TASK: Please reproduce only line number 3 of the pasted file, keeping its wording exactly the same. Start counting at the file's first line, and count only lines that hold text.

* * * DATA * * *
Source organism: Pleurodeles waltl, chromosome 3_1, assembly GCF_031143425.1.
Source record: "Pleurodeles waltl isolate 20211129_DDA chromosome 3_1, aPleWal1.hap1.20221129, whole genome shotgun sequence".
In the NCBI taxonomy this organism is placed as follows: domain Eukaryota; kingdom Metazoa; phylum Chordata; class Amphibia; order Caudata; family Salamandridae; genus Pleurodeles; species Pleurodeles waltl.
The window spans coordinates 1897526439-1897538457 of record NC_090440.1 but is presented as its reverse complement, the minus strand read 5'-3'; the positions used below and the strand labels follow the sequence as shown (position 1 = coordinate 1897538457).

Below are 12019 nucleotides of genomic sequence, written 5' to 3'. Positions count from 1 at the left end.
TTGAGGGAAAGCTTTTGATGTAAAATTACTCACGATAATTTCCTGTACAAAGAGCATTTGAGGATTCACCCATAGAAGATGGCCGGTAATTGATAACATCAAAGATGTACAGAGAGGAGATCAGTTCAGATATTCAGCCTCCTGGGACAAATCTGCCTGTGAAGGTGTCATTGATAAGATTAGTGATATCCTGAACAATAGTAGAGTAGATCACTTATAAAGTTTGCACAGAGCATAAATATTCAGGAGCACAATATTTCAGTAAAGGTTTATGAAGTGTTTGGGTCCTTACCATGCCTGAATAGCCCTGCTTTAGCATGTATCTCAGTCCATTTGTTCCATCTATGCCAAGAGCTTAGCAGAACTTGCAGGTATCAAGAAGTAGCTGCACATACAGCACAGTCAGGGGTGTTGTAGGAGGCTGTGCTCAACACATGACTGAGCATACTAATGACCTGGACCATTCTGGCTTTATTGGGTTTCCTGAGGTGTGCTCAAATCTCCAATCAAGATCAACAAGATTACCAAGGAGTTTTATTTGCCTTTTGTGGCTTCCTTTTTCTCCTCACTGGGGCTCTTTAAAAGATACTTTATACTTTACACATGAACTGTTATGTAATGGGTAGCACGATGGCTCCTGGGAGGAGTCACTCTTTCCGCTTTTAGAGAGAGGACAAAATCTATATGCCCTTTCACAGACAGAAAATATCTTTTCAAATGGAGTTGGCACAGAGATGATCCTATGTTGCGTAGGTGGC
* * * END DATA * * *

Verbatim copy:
In the NCBI taxonomy this organism is placed as follows: domain Eukaryota; kingdom Metazoa; phylum Chordata; class Amphibia; order Caudata; family Salamandridae; genus Pleurodeles; species Pleurodeles waltl.